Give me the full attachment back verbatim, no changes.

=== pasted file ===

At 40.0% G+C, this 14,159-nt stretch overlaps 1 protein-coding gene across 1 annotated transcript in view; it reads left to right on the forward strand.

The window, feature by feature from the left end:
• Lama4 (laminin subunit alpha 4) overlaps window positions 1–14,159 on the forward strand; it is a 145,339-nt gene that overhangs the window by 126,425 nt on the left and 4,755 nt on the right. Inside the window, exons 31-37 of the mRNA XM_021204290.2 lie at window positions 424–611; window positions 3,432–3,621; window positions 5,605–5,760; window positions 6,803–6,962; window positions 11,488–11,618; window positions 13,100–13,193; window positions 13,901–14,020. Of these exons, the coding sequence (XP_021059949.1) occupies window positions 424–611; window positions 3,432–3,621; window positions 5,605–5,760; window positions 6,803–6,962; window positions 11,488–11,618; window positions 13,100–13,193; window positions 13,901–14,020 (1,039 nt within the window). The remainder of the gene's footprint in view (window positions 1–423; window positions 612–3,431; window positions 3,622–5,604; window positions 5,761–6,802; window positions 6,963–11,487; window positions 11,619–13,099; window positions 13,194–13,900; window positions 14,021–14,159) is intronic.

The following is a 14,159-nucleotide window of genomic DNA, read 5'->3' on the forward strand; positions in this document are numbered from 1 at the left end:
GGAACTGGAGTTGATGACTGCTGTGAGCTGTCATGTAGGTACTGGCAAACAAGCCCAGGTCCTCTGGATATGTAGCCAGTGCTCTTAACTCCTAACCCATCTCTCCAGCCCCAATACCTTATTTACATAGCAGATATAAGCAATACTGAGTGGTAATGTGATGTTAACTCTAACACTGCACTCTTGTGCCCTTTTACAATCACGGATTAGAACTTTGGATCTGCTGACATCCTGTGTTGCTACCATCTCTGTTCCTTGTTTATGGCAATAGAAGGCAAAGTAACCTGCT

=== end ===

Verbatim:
At 40.0% G+C, this 14,159-nt stretch overlaps 1 protein-coding gene across 1 annotated transcript in view; it reads left to right on the forward strand.

The window, feature by feature from the left end:
• Lama4 (laminin subunit alpha 4) overlaps window positions 1–14,159 on the forward strand; it is a 145,339-nt gene that overhangs the window by 126,425 nt on the left and 4,755 nt on the right. Inside the window, exons 31-37 of the mRNA XM_021204290.2 lie at window positions 424–611; window positions 3,432–3,621; window positions 5,605–5,760; window positions 6,803–6,962; window positions 11,488–11,618; window positions 13,100–13,193; window positions 13,901–14,020. Of these exons, the coding sequence (XP_021059949.1) occupies window positions 424–611; window positions 3,432–3,621; window positions 5,605–5,760; window positions 6,803–6,962; window positions 11,488–11,618; window positions 13,100–13,193; window positions 13,901–14,020 (1,039 nt within the window). The remainder of the gene's footprint in view (window positions 1–423; window positions 612–3,431; window positions 3,622–5,604; window positions 5,761–6,802; window positions 6,963–11,487; window positions 11,619–13,099; window positions 13,194–13,900; window positions 14,021–14,159) is intronic.

The following is a 14,159-nucleotide window of genomic DNA, read 5'->3' on the forward strand; positions in this document are numbered from 1 at the left end:
GGAACTGGAGTTGATGACTGCTGTGAGCTGTCATGTAGGTACTGGCAAACAAGCCCAGGTCCTCTGGATATGTAGCCAGTGCTCTTAACTCCTAACCCATCTCTCCAGCCCCAATACCTTATTTACATAGCAGATATAAGCAATACTGAGTGGTAATGTGATGTTAACTCTAACACTGCACTCTTGTGCCCTTTTACAATCACGGATTAGAACTTTGGATCTGCTGACATCCTGTGTTGCTACCATCTCTGTTCCTTGTTTATGGCAATAGAAGGCAAAGTAACCTGCT